A late lash of winter in mid March didn't keep book lovers away from the National Book Critics Circle's awards events.
Inside a packed auditorium at the New School on March 12, there were passionate readings by 20 of the 31 authors whose books were finalists and a wave of warm wishes the next night as the recipients of awards were honored.
As a member of the NBCC board, I was part of the selection process. It involves a massive amount of reading, but that's offset by the fact that the 30 books chosen as finalists in six book award categories are among the finest published in the previous year, and a genuine pleasure to read.
Because so many authors appear at the finalists reading, they're limited to about three minutes each — an unusually brisk pace for literary readings. But it works; each of the authors this year chose a passage or poem with a powerful impact, from Florida International University professor Denise Duhamel's exuberantly funny performance of a poem from her collection Blowout to former Tampa Bay Times staffer David Finkel's riveting reading from the opening of Thank You for Your Service, his nonfiction book about soldiers returning from the war in Iraq.
The awards ceremony on March 13 opened with presentations of three previously announced awards. The winner of the NBCC's Ivan Sandrof Lifetime Achievement Award was flying in from Texas and running late, so novelist Dagoberto Gilb kept his intense introduction rolling for quite a while, until the moment Rolando Hinojosa-Smith stepped through the doors. The courtly Hinojosa-Smith is the dean of Mexican-American literature, a novelist, poet and professor whose 15-volume Klail City Death Trip series has been compared to William Faulkner's Yoknapatawpha County novels.
The Nona Balakian Citation for Excellence in Reviewing went to freelance critic Katherine A. Powers, who writes regularly for the Barnes and Noble Review. In her speech, she talked about the importance of the reviewer's voice and quoted H.L. Mencken: "Criticism is prejudice made plausible."
The NBCC inaugurated a new award this year, named, like the Sandrof and Balakian, for one of the organization's founders. The John Leonard Prize is for the best first book by an author, in any category. (Leonard, an influential critic and activist, died in 2008.) Unlike the other prizes, which are selected by the board, the Leonard is open to nominations and voting by all 600-plus members of the NBCC.
Leonard's widow, Sue Leonard, spoke warmly about her late husband's love of books and authors before presenting the prize to Anthony Marra for A Constellation of Vital Phenomena, a wartime novel set in Chechnya.
When Frank Bidart's book Metaphysical Dog got the nod in the poetry category, he came to the stage with a fistful of notes. "Every time I get nominated for something, I add a paragraph," he said. "I never throw any of them away." Those paragraphs added up to a heartfelt speech.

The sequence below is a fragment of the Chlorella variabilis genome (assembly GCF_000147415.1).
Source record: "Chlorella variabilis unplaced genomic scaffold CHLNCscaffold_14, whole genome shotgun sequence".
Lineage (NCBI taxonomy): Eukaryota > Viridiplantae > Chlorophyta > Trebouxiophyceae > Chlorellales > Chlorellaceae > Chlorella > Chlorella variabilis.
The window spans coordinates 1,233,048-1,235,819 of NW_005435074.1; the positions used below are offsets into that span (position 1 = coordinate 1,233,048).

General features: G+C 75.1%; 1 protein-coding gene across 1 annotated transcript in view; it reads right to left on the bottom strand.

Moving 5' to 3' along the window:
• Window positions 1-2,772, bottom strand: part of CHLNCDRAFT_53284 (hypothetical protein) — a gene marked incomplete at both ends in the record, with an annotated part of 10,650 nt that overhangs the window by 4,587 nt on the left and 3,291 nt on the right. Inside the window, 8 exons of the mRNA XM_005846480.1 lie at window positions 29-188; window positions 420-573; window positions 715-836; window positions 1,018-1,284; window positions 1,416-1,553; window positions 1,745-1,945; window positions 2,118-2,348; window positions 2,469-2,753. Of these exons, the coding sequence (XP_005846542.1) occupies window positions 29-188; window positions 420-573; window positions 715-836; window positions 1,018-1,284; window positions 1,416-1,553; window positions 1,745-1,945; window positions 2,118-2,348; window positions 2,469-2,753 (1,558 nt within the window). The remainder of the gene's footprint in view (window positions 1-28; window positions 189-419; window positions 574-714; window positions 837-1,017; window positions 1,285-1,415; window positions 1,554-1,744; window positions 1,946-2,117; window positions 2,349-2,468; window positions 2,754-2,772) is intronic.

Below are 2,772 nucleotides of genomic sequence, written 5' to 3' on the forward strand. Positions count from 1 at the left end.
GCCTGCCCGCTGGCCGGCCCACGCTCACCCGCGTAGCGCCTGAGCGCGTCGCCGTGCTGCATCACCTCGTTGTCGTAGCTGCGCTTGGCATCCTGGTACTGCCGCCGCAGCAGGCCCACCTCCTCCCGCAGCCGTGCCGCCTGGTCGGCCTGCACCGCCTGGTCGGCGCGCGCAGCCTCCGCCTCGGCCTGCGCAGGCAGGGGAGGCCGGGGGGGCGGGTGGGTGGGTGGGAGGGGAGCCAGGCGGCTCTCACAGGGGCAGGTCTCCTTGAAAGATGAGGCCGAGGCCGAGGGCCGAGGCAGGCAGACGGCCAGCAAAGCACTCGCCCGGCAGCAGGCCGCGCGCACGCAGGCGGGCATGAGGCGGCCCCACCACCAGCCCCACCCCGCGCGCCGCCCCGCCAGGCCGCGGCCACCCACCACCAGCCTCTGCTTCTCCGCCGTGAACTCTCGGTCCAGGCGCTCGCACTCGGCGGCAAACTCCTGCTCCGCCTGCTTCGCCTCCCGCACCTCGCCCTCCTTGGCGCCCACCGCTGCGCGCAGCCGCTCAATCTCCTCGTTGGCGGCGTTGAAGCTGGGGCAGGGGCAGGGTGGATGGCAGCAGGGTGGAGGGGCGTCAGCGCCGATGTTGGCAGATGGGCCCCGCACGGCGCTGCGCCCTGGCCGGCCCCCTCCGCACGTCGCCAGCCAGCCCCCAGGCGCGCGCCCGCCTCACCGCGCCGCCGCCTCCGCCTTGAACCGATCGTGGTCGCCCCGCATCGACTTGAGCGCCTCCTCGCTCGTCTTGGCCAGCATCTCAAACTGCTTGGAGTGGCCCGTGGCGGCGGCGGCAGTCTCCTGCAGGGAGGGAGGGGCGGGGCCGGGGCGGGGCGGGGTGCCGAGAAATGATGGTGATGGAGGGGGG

But Bidart apparently was the only award recipient who was prepared to win. Franco Moretti, founder of the Stanford Literary Lab, seemed genuinely astonished that his book Distant Reading, about understanding literature by aggregating and analyzing data, had been chosen in the criticism category.
Journalist Amy Wilentz accepted her award for autobiography for Farewell, Fred Voodoo: A Letter From Haiti by saying, "I don't think it's really an autobiography." And even though Harvard professor Leo Damrosch has won other awards for biographies, he expressed shock that he had won in that category for his ground-breaking Jonathan Swift: His Life and His World.
Sheri Fink, a Pulitzer Prize-winning investigative journalist who also has a doctorate in neuroscience and an M.D., said the competition in the nonfiction category was so strong she didn't imagine her gripping book, Five Days at Memorial: Life and Death in a Storm-Ravaged Hospital, would take the prize.
And the evening's final award recipient, Chimamanda Ngozi Adichie, also professed her surprise — after letting out a scream of joy that was echoed by friends in the audience — that her novel Americanah had been chosen.
Born in Nigeria but a longtime U.S. resident, Adichie has more media presence than many authors — a sample of her TED talk showed up in Beyoncé's Flawless. She did seem surprised, but also poised enough to give a special nod in her acceptance speech to another fiction finalist: Alice McDermott (Someone), who was one of Adichie's writing teachers at Johns Hopkins University.
Video of the finalists reading and the awards ceremony is posted at bookcritics.org/blog. If you'd like to know more about the books that were finalists, you can find 30 Books in 30 Days, a series of appreciations of each book written by NBCC board members, at the blog also. And, thanks to the efforts of former board member John Reed and his students in the New School Graduate Writing Program, you can read or watch interviews with the finalists there as well.
Colette Bancroft can be reached at [email protected] or (727) 893-8435.